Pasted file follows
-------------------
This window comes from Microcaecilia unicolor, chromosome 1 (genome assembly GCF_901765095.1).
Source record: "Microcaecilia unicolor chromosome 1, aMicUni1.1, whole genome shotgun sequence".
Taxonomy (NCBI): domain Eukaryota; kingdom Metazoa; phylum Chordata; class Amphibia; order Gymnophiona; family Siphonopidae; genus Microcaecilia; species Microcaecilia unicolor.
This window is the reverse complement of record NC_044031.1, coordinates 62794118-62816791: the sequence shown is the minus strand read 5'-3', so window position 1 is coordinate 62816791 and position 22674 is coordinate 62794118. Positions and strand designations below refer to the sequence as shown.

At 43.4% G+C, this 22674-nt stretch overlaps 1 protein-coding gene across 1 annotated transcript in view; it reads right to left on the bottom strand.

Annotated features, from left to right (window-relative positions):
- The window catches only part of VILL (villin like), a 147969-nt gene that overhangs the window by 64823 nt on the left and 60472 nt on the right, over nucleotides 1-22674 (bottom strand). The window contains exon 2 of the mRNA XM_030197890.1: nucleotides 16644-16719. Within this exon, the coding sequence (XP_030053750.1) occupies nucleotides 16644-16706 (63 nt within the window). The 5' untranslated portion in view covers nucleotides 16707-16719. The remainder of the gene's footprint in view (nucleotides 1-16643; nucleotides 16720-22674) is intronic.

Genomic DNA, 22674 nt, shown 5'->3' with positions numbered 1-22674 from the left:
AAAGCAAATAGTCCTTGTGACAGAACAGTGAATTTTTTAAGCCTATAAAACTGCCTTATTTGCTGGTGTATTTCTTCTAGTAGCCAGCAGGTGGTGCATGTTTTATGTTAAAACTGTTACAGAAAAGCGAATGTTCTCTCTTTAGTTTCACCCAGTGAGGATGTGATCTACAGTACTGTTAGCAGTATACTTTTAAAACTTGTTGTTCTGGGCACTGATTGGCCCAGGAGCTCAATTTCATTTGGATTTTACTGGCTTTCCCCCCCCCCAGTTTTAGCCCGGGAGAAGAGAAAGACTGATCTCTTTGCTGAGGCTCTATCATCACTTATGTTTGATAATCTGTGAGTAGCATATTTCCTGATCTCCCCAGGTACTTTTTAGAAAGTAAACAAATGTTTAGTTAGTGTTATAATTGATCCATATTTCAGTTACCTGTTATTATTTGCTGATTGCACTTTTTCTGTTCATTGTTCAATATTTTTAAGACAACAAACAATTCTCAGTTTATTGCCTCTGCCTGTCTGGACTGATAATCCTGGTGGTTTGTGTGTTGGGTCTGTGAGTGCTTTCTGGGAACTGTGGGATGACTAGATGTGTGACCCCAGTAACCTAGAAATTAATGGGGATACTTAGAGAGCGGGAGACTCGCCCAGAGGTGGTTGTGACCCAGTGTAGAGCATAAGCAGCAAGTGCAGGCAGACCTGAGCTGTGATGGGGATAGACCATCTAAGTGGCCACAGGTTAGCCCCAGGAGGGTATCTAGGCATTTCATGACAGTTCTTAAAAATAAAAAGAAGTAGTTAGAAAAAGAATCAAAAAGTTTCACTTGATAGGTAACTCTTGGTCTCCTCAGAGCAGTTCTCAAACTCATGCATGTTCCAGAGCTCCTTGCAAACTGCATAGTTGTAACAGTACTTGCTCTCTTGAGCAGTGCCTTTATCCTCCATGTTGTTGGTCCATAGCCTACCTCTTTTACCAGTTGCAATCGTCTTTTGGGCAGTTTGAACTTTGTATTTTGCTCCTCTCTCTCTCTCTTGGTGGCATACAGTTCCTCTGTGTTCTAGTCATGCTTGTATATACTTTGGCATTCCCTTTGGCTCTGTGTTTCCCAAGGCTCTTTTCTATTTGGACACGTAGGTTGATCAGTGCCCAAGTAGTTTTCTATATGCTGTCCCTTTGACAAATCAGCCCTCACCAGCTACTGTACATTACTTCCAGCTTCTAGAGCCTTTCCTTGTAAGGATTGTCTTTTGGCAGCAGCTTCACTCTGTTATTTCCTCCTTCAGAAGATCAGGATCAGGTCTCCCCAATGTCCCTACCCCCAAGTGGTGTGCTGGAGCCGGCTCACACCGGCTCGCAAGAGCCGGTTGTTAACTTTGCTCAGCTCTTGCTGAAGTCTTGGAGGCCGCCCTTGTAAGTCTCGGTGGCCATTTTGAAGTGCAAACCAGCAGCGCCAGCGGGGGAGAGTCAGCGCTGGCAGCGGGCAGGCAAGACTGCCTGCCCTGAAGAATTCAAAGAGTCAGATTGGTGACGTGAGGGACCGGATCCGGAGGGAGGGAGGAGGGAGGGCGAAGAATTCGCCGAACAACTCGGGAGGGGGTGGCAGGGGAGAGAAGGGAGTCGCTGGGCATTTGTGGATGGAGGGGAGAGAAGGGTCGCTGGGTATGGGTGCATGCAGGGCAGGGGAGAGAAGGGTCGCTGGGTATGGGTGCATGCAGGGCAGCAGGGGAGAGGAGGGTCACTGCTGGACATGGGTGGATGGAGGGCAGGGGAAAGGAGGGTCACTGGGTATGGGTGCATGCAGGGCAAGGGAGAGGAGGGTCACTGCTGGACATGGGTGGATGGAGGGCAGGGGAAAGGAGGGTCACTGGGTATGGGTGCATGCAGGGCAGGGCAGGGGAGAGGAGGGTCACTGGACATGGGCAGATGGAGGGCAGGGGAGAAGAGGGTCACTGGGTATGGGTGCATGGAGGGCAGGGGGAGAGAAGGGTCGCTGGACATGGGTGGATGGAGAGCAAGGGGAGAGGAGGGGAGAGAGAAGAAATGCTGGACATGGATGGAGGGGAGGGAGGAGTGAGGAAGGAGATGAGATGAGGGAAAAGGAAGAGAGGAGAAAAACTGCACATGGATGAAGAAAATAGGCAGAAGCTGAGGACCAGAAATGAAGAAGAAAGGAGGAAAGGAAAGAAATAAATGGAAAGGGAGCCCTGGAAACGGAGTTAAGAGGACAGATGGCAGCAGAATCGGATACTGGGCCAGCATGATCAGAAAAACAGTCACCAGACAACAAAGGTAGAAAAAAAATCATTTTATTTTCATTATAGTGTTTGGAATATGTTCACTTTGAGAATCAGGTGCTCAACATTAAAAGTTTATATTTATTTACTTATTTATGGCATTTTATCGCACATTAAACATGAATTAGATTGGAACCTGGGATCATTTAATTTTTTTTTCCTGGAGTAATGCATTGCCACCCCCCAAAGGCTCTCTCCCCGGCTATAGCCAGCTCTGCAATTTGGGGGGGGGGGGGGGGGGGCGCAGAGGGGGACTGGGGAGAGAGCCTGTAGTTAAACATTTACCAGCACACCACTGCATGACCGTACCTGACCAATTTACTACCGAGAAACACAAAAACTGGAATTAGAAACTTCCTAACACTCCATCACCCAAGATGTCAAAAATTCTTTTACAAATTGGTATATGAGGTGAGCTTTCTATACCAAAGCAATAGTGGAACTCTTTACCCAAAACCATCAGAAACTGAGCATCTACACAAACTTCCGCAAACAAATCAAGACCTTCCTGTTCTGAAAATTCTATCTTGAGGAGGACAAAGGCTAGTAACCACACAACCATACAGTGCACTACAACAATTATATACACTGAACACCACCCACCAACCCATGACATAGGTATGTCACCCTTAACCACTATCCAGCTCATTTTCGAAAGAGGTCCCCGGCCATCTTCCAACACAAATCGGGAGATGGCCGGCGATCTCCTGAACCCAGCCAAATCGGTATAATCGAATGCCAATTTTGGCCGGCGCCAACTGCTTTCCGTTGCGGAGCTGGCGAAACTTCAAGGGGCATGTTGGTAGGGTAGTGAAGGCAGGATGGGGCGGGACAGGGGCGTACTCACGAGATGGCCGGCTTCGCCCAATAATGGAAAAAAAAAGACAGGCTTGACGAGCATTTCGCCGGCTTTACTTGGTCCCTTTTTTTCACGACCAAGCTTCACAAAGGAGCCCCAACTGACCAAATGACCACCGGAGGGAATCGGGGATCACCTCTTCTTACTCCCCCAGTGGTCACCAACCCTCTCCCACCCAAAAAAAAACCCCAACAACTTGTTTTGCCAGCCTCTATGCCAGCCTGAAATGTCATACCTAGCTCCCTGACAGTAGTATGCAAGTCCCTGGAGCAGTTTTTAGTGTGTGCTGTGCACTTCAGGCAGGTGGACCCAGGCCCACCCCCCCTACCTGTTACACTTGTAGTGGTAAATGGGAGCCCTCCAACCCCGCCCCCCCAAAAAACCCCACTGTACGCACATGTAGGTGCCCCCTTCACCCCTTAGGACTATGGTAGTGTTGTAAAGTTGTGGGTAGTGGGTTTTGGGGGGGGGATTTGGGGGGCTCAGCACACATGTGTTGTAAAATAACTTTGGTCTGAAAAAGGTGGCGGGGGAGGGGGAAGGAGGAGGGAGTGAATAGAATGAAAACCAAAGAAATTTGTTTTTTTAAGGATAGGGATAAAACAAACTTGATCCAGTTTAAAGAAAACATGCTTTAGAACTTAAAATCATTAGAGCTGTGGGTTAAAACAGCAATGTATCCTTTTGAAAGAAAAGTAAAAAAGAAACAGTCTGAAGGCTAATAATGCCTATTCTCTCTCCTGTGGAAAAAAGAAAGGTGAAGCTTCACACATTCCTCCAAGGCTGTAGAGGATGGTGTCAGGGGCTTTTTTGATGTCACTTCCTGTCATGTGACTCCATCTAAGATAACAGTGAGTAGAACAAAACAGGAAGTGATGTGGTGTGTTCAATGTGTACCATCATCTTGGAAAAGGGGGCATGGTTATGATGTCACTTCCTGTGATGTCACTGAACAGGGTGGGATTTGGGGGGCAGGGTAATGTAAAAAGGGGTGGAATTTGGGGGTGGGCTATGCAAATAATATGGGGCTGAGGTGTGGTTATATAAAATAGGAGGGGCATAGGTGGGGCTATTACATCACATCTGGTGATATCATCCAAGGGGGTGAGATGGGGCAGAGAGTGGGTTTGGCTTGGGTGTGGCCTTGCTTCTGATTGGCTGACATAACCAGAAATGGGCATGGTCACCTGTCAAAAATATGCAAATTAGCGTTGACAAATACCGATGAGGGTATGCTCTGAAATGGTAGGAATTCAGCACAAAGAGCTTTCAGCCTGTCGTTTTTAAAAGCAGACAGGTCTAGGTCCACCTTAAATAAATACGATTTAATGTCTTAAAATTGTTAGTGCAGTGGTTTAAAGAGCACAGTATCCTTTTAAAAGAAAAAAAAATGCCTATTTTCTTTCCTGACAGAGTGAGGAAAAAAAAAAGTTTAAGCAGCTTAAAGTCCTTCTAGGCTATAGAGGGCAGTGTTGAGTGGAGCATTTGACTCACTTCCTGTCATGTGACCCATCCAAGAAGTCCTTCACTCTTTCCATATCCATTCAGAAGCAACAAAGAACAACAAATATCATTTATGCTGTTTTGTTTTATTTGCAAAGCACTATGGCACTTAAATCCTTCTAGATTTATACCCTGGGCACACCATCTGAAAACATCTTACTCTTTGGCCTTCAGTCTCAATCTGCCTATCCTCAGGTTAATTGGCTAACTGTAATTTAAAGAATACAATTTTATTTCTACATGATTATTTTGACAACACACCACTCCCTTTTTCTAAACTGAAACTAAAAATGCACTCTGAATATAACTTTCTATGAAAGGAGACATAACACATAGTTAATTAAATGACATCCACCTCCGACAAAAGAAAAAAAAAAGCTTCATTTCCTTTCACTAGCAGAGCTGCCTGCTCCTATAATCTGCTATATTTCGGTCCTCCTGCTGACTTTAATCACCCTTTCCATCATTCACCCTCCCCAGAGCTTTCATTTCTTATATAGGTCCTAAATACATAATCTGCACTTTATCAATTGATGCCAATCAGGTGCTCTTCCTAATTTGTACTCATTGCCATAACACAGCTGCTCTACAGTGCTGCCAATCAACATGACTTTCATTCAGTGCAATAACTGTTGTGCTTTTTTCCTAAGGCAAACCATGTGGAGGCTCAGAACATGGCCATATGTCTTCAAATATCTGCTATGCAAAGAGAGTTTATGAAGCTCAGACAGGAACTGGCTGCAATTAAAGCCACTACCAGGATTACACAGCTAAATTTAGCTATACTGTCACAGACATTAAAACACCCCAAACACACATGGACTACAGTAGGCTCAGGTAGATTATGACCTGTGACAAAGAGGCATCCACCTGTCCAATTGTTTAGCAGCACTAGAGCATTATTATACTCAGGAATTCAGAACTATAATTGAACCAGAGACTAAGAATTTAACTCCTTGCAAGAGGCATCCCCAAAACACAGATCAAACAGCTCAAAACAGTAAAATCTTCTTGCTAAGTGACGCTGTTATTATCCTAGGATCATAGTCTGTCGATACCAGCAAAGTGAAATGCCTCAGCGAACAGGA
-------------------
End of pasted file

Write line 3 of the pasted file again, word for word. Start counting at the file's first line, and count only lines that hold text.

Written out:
Taxonomy (NCBI): domain Eukaryota; kingdom Metazoa; phylum Chordata; class Amphibia; order Gymnophiona; family Siphonopidae; genus Microcaecilia; species Microcaecilia unicolor.